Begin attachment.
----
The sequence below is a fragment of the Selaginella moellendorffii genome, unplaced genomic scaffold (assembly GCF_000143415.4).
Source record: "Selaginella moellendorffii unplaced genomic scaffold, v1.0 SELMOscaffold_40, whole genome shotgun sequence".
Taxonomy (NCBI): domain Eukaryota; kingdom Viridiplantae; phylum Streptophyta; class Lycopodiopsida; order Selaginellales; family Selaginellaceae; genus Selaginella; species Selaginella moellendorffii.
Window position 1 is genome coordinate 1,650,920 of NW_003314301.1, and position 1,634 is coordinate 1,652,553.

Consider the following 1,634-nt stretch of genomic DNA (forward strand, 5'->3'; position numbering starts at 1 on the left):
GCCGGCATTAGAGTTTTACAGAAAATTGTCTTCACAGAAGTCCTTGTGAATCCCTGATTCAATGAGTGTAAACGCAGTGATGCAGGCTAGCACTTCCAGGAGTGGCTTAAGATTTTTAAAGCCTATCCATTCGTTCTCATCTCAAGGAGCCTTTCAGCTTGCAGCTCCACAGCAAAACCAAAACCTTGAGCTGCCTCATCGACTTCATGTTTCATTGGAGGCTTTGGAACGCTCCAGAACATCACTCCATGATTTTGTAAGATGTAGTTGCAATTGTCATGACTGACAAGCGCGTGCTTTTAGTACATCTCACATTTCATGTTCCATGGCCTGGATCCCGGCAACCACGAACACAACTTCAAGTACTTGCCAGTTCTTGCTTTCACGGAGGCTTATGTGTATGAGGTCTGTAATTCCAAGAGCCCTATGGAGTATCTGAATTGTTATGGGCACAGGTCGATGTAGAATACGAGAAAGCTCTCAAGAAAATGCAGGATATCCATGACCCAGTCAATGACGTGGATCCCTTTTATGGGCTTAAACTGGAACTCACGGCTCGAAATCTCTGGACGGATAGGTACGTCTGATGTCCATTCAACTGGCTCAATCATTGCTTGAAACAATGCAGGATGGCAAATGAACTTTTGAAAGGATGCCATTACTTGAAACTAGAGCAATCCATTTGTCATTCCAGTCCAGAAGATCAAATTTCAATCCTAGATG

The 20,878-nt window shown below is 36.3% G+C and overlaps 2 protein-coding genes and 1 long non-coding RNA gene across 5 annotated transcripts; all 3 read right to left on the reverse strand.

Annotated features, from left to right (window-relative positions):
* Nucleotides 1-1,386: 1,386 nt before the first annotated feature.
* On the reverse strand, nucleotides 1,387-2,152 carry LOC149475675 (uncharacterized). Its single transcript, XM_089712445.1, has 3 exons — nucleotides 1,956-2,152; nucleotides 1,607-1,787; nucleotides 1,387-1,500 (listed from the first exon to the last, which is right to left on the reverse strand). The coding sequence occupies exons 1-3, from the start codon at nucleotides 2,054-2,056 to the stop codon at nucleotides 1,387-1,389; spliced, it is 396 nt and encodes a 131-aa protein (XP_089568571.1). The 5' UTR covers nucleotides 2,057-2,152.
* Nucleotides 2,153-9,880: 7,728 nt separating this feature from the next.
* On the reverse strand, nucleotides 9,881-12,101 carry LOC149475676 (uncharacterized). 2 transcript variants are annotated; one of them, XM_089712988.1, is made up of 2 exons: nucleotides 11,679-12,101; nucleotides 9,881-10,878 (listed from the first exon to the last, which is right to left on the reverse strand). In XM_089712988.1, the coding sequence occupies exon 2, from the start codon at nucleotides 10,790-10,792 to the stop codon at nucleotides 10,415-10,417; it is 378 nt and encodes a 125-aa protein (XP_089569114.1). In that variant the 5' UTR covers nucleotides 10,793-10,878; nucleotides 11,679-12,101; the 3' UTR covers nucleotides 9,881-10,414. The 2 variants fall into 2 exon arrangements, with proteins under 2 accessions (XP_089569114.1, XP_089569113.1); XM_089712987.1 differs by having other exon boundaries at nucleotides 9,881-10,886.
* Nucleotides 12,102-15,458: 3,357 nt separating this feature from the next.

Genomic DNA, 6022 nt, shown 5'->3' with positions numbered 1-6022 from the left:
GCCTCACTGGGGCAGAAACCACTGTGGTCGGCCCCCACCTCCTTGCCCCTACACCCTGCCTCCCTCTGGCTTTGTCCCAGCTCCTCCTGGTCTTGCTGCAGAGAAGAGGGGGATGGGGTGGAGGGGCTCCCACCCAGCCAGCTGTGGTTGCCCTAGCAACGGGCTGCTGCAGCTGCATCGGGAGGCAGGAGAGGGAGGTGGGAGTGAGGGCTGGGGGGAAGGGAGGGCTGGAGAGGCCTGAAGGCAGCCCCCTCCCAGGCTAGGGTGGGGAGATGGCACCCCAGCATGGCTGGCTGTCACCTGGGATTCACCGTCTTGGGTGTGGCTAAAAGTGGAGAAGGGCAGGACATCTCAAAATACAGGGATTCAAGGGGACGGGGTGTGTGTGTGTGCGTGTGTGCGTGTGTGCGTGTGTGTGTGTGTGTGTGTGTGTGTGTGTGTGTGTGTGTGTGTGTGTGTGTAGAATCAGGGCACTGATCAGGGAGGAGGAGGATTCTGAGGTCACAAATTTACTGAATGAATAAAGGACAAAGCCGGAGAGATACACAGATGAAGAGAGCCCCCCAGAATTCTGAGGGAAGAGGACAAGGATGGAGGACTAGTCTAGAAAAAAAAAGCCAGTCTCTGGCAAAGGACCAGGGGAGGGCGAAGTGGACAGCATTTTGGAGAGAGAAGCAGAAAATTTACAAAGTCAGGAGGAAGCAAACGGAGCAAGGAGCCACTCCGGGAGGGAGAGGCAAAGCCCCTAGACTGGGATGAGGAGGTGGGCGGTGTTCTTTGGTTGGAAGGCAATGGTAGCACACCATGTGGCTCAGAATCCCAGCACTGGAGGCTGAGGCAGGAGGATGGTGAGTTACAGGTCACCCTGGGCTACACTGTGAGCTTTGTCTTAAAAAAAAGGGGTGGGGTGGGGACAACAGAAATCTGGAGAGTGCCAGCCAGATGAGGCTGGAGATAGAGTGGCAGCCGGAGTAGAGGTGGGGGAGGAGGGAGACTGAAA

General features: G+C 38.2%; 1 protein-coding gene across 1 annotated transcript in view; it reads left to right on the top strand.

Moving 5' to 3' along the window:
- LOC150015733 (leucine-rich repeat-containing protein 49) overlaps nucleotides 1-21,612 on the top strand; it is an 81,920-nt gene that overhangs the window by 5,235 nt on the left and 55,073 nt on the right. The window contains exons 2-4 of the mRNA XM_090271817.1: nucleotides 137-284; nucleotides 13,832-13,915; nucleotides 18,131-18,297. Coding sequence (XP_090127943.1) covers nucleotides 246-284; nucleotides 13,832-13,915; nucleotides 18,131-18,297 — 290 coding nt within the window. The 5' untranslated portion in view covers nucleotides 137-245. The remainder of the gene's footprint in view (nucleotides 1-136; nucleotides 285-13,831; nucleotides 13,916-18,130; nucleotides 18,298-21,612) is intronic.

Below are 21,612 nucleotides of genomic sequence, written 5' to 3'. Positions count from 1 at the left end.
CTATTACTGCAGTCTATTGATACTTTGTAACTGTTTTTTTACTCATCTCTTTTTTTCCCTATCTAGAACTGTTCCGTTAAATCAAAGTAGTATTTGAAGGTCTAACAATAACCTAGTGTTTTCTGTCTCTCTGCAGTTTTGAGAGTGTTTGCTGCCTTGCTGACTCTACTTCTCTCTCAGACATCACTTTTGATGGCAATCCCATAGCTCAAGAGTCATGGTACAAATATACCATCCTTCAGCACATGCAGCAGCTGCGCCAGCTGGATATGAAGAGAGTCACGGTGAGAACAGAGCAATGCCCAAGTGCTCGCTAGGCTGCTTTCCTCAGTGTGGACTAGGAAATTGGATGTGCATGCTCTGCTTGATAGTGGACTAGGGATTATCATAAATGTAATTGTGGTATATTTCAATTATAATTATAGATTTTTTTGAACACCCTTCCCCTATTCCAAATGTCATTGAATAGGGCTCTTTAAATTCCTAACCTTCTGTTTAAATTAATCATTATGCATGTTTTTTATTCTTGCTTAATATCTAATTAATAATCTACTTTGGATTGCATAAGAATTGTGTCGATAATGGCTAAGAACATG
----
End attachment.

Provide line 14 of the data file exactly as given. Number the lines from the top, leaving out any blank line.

Genomic DNA, 6022 nt, shown 5'->3' with positions numbered 1-6022 from the left: